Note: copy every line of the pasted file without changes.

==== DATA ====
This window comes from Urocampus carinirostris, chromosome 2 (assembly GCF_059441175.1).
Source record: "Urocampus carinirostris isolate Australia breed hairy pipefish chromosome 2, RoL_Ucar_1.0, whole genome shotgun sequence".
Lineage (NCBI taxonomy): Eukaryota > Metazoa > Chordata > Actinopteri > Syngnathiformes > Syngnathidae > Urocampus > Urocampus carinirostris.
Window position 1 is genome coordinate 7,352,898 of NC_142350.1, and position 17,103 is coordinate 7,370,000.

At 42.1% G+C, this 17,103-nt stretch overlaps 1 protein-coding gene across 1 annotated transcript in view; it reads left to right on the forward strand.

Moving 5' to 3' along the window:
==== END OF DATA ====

This window comes from Urocampus carinirostris, chromosome 2 (assembly GCF_059441175.1).
Source record: "Urocampus carinirostris isolate Australia breed hairy pipefish chromosome 2, RoL_Ucar_1.0, whole genome shotgun sequence".
Lineage (NCBI taxonomy): Eukaryota > Metazoa > Chordata > Actinopteri > Syngnathiformes > Syngnathidae > Urocampus > Urocampus carinirostris.
Window position 1 is genome coordinate 7,352,898 of NC_142350.1, and position 17,103 is coordinate 7,370,000.

At 42.1% G+C, this 17,103-nt stretch overlaps 1 protein-coding gene across 1 annotated transcript in view; it reads left to right on the forward strand.

Moving 5' to 3' along the window: